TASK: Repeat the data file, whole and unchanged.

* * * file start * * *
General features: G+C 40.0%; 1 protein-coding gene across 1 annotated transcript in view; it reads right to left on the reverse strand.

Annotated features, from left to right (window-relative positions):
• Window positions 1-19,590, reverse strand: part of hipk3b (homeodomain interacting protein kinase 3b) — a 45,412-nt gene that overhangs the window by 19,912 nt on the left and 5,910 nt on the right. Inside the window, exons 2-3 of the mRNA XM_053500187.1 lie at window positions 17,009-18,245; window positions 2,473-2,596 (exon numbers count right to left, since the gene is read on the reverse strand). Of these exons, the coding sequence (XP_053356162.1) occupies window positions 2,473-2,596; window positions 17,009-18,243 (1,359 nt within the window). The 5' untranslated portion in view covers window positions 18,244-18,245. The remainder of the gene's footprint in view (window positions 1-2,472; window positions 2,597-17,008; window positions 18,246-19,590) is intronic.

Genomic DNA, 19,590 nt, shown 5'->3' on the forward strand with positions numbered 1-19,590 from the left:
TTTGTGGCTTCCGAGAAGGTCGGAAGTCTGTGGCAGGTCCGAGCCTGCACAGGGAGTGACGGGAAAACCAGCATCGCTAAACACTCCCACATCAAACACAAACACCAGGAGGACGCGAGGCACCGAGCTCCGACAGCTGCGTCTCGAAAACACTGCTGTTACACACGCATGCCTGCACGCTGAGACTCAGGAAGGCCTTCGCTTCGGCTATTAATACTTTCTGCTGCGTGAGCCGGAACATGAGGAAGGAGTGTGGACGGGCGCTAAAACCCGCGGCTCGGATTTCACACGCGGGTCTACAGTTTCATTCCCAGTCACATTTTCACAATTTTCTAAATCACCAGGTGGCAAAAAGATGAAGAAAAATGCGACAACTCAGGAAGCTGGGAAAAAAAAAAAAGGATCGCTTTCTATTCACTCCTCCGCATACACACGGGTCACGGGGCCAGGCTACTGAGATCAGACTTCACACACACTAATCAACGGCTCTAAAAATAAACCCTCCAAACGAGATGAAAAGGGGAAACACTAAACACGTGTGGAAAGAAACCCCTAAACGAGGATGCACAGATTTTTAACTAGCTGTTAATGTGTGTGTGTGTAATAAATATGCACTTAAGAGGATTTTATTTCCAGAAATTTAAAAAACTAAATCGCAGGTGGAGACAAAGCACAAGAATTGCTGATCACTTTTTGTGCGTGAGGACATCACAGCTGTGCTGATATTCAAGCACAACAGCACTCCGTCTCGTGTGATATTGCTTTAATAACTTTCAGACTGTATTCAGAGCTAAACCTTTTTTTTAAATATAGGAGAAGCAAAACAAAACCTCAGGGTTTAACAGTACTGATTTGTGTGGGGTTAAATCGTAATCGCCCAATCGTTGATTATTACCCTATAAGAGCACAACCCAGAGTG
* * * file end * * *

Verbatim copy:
General features: G+C 40.0%; 1 protein-coding gene across 1 annotated transcript in view; it reads right to left on the reverse strand.

Annotated features, from left to right (window-relative positions):
• Window positions 1-19,590, reverse strand: part of hipk3b (homeodomain interacting protein kinase 3b) — a 45,412-nt gene that overhangs the window by 19,912 nt on the left and 5,910 nt on the right. Inside the window, exons 2-3 of the mRNA XM_053500187.1 lie at window positions 17,009-18,245; window positions 2,473-2,596 (exon numbers count right to left, since the gene is read on the reverse strand). Of these exons, the coding sequence (XP_053356162.1) occupies window positions 2,473-2,596; window positions 17,009-18,243 (1,359 nt within the window). The 5' untranslated portion in view covers window positions 18,244-18,245. The remainder of the gene's footprint in view (window positions 1-2,472; window positions 2,597-17,008; window positions 18,246-19,590) is intronic.

Genomic DNA, 19,590 nt, shown 5'->3' on the forward strand with positions numbered 1-19,590 from the left:
TTTGTGGCTTCCGAGAAGGTCGGAAGTCTGTGGCAGGTCCGAGCCTGCACAGGGAGTGACGGGAAAACCAGCATCGCTAAACACTCCCACATCAAACACAAACACCAGGAGGACGCGAGGCACCGAGCTCCGACAGCTGCGTCTCGAAAACACTGCTGTTACACACGCATGCCTGCACGCTGAGACTCAGGAAGGCCTTCGCTTCGGCTATTAATACTTTCTGCTGCGTGAGCCGGAACATGAGGAAGGAGTGTGGACGGGCGCTAAAACCCGCGGCTCGGATTTCACACGCGGGTCTACAGTTTCATTCCCAGTCACATTTTCACAATTTTCTAAATCACCAGGTGGCAAAAAGATGAAGAAAAATGCGACAACTCAGGAAGCTGGGAAAAAAAAAAAAGGATCGCTTTCTATTCACTCCTCCGCATACACACGGGTCACGGGGCCAGGCTACTGAGATCAGACTTCACACACACTAATCAACGGCTCTAAAAATAAACCCTCCAAACGAGATGAAAAGGGGAAACACTAAACACGTGTGGAAAGAAACCCCTAAACGAGGATGCACAGATTTTTAACTAGCTGTTAATGTGTGTGTGTGTAATAAATATGCACTTAAGAGGATTTTATTTCCAGAAATTTAAAAAACTAAATCGCAGGTGGAGACAAAGCACAAGAATTGCTGATCACTTTTTGTGCGTGAGGACATCACAGCTGTGCTGATATTCAAGCACAACAGCACTCCGTCTCGTGTGATATTGCTTTAATAACTTTCAGACTGTATTCAGAGCTAAACCTTTTTTTTAAATATAGGAGAAGCAAAACAAAACCTCAGGGTTTAACAGTACTGATTTGTGTGGGGTTAAATCGTAATCGCCCAATCGTTGATTATTACCCTATAAGAGCACAACCCAGAGTG